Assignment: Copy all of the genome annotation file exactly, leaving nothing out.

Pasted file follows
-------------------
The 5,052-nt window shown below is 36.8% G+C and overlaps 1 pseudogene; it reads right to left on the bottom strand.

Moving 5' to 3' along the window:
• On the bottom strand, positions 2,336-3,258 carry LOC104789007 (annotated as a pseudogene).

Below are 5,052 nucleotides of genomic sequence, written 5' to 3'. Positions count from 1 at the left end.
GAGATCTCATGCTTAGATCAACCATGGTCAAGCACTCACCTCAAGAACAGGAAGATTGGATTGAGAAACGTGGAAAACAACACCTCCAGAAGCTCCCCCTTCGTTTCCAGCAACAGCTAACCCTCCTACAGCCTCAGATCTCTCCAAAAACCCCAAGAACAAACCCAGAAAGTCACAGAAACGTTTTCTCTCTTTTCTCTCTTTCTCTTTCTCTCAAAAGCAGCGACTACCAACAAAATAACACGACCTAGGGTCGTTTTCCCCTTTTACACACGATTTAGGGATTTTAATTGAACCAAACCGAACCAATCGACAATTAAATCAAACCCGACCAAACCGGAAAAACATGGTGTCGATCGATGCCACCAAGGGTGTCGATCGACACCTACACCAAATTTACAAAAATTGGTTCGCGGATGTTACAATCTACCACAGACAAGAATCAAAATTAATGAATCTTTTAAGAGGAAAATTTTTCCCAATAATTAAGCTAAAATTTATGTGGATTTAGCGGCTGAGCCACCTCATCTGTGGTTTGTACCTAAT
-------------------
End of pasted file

The 5,052-nt window shown below is 36.8% G+C and overlaps 1 pseudogene; it reads right to left on the bottom strand.

Moving 5' to 3' along the window:
• On the bottom strand, positions 2,336-3,258 carry LOC104789007 (annotated as a pseudogene).

Below are 5,052 nucleotides of genomic sequence, written 5' to 3'. Positions count from 1 at the left end.
GAGATCTCATGCTTAGATCAACCATGGTCAAGCACTCACCTCAAGAACAGGAAGATTGGATTGAGAAACGTGGAAAACAACACCTCCAGAAGCTCCCCCTTCGTTTCCAGCAACAGCTAACCCTCCTACAGCCTCAGATCTCTCCAAAAACCCCAAGAACAAACCCAGAAAGTCACAGAAACGTTTTCTCTCTTTTCTCTCTTTCTCTTTCTCTCAAAAGCAGCGACTACCAACAAAATAACACGACCTAGGGTCGTTTTCCCCTTTTACACACGATTTAGGGATTTTAATTGAACCAAACCGAACCAATCGACAATTAAATCAAACCCGACCAAACCGGAAAAACATGGTGTCGATCGATGCCACCAAGGGTGTCGATCGACACCTACACCAAATTTACAAAAATTGGTTCGCGGATGTTACAATCTACCACAGACAAGAATCAAAATTAATGAATCTTTTAAGAGGAAAATTTTTCCCAATAATTAAGCTAAAATTTATGTGGATTTAGCGGCTGAGCCACCTCATCTGTGGTTTGTACCTAAT